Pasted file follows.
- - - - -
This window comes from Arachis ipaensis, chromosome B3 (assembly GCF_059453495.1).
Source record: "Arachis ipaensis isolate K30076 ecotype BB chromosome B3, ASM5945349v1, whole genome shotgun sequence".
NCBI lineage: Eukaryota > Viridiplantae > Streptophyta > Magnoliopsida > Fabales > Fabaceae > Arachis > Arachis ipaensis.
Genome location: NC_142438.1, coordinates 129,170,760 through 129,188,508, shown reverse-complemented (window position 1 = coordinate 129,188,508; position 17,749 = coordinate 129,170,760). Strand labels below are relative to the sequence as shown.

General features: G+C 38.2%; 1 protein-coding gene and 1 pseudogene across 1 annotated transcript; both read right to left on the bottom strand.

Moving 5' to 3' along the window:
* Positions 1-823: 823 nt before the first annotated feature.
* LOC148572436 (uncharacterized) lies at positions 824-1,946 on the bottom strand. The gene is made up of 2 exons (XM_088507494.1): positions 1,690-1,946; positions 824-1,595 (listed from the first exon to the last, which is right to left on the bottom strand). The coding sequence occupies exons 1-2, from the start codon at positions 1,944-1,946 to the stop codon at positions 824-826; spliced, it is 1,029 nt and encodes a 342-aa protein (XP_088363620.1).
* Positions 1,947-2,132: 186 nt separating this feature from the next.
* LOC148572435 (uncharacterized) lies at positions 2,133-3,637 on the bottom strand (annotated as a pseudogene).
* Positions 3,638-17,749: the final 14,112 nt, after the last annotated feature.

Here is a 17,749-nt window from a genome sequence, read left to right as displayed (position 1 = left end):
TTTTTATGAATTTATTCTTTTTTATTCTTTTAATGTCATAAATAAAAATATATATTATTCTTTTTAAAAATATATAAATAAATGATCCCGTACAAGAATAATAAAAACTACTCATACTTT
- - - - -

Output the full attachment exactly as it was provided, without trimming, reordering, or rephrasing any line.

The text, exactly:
This window comes from Arachis ipaensis, chromosome B3 (assembly GCF_059453495.1).
Source record: "Arachis ipaensis isolate K30076 ecotype BB chromosome B3, ASM5945349v1, whole genome shotgun sequence".
NCBI lineage: Eukaryota > Viridiplantae > Streptophyta > Magnoliopsida > Fabales > Fabaceae > Arachis > Arachis ipaensis.
Genome location: NC_142438.1, coordinates 129,170,760 through 129,188,508, shown reverse-complemented (window position 1 = coordinate 129,188,508; position 17,749 = coordinate 129,170,760). Strand labels below are relative to the sequence as shown.

General features: G+C 38.2%; 1 protein-coding gene and 1 pseudogene across 1 annotated transcript; both read right to left on the bottom strand.

Moving 5' to 3' along the window:
* Positions 1-823: 823 nt before the first annotated feature.
* LOC148572436 (uncharacterized) lies at positions 824-1,946 on the bottom strand. The gene is made up of 2 exons (XM_088507494.1): positions 1,690-1,946; positions 824-1,595 (listed from the first exon to the last, which is right to left on the bottom strand). The coding sequence occupies exons 1-2, from the start codon at positions 1,944-1,946 to the stop codon at positions 824-826; spliced, it is 1,029 nt and encodes a 342-aa protein (XP_088363620.1).
* Positions 1,947-2,132: 186 nt separating this feature from the next.
* LOC148572435 (uncharacterized) lies at positions 2,133-3,637 on the bottom strand (annotated as a pseudogene).
* Positions 3,638-17,749: the final 14,112 nt, after the last annotated feature.

Here is a 17,749-nt window from a genome sequence, read left to right as displayed (position 1 = left end):
TTTTTATGAATTTATTCTTTTTTATTCTTTTAATGTCATAAATAAAAATATATATTATTCTTTTTAAAAATATATAAATAAATGATCCCGTACAAGAATAATAAAAACTACTCATACTTT